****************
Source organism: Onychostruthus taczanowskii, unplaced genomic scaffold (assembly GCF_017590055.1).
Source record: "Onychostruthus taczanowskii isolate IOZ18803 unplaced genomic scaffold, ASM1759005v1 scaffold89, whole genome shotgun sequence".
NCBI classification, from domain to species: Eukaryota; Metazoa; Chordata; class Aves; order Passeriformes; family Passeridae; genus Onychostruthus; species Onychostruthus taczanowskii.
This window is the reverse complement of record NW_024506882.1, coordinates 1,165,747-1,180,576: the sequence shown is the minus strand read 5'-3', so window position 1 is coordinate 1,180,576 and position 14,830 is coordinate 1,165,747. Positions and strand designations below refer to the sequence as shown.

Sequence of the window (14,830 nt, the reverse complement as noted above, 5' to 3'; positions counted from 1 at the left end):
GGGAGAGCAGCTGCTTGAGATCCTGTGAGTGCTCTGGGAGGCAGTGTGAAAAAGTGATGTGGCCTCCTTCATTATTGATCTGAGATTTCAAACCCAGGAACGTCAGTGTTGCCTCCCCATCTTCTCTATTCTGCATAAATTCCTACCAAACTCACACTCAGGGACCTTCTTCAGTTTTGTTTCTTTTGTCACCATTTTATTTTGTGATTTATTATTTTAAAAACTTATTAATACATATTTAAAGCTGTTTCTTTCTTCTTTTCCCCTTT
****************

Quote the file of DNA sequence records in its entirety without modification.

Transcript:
Source organism: Onychostruthus taczanowskii, unplaced genomic scaffold (assembly GCF_017590055.1).
Source record: "Onychostruthus taczanowskii isolate IOZ18803 unplaced genomic scaffold, ASM1759005v1 scaffold89, whole genome shotgun sequence".
NCBI classification, from domain to species: Eukaryota; Metazoa; Chordata; class Aves; order Passeriformes; family Passeridae; genus Onychostruthus; species Onychostruthus taczanowskii.
This window is the reverse complement of record NW_024506882.1, coordinates 1,165,747-1,180,576: the sequence shown is the minus strand read 5'-3', so window position 1 is coordinate 1,180,576 and position 14,830 is coordinate 1,165,747. Positions and strand designations below refer to the sequence as shown.

Sequence of the window (14,830 nt, the reverse complement as noted above, 5' to 3'; positions counted from 1 at the left end):
GGGAGAGCAGCTGCTTGAGATCCTGTGAGTGCTCTGGGAGGCAGTGTGAAAAAGTGATGTGGCCTCCTTCATTATTGATCTGAGATTTCAAACCCAGGAACGTCAGTGTTGCCTCCCCATCTTCTCTATTCTGCATAAATTCCTACCAAACTCACACTCAGGGACCTTCTTCAGTTTTGTTTCTTTTGTCACCATTTTATTTTGTGATTTATTATTTTAAAAACTTATTAATACATATTTAAAGCTGTTTCTTTCTTCTTTTCCCCTTT